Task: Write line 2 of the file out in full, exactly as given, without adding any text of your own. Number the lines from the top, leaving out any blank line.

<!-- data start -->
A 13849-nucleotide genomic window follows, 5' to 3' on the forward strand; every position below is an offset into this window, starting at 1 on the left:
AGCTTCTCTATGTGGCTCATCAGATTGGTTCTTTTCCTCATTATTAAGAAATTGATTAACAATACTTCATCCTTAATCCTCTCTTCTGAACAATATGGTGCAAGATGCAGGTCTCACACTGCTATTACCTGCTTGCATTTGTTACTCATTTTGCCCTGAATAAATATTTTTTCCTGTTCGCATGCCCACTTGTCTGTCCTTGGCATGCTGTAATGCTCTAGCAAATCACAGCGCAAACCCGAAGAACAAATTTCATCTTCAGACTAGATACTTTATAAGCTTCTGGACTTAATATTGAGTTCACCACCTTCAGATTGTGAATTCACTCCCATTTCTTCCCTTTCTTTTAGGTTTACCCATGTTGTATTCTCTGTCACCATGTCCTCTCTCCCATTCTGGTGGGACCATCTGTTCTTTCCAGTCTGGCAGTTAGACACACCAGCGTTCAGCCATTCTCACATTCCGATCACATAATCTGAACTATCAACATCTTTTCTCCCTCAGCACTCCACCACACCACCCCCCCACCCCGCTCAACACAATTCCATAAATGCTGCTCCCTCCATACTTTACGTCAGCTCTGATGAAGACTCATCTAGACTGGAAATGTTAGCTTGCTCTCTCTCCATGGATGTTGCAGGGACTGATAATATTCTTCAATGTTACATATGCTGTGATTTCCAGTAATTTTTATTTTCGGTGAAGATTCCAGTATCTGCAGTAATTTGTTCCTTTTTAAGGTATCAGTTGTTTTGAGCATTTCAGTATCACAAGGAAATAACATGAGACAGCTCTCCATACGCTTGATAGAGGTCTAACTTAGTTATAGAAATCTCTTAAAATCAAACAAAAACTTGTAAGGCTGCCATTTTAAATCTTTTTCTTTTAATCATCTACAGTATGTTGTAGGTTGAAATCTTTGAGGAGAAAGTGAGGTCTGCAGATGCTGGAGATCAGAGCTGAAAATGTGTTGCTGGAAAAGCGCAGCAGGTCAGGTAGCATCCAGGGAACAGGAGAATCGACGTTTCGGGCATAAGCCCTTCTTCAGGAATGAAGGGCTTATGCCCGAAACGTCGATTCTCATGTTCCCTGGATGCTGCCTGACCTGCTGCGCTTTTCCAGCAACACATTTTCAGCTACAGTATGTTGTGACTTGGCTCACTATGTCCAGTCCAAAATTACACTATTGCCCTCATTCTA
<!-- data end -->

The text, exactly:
AGCTTCTCTATGTGGCTCATCAGATTGGTTCTTTTCCTCATTATTAAGAAATTGATTAACAATACTTCATCCTTAATCCTCTCTTCTGAACAATATGGTGCAAGATGCAGGTCTCACACTGCTATTACCTGCTTGCATTTGTTACTCATTTTGCCCTGAATAAATATTTTTTCCTGTTCGCATGCCCACTTGTCTGTCCTTGGCATGCTGTAATGCTCTAGCAAATCACAGCGCAAACCCGAAGAACAAATTTCATCTTCAGACTAGATACTTTATAAGCTTCTGGACTTAATATTGAGTTCACCACCTTCAGATTGTGAATTCACTCCCATTTCTTCCCTTTCTTTTAGGTTTACCCATGTTGTATTCTCTGTCACCATGTCCTCTCTCCCATTCTGGTGGGACCATCTGTTCTTTCCAGTCTGGCAGTTAGACACACCAGCGTTCAGCCATTCTCACATTCCGATCACATAATCTGAACTATCAACATCTTTTCTCCCTCAGCACTCCACCACACCACCCCCCCACCCCGCTCAACACAATTCCATAAATGCTGCTCCCTCCATACTTTACGTCAGCTCTGATGAAGACTCATCTAGACTGGAAATGTTAGCTTGCTCTCTCTCCATGGATGTTGCAGGGACTGATAATATTCTTCAATGTTACATATGCTGTGATTTCCAGTAATTTTTATTTTCGGTGAAGATTCCAGTATCTGCAGTAATTTGTTCCTTTTTAAGGTATCAGTTGTTTTGAGCATTTCAGTATCACAAGGAAATAACATGAGACAGCTCTCCATACGCTTGATAGAGGTCTAACTTAGTTATAGAAATCTCTTAAAATCAAACAAAAACTTGTAAGGCTGCCATTTTAAATCTTTTTCTTTTAATCATCTACAGTATGTTGTAGGTTGAAATCTTTGAGGAGAAAGTGAGGTCTGCAGATGCTGGAGATCAGAGCTGAAAATGTGTTGCTGGAAAAGCGCAGCAGGTCAGGTAGCATCCAGGGAACAGGAGAATCGACGTTTCGGGCATAAGCCCTTCTTCAGGAATGAAGGGCTTATGCCCGAAACGTCGATTCTCATGTTCCCTGGATGCTGCCTGACCTGCTGCGCTTTTCCAGCAACACATTTTCAGCTACAGTATGTTGTGACTTGGCTCACTATGTCCAGTCCAAAATTACACTATTGCCCTCATTCTA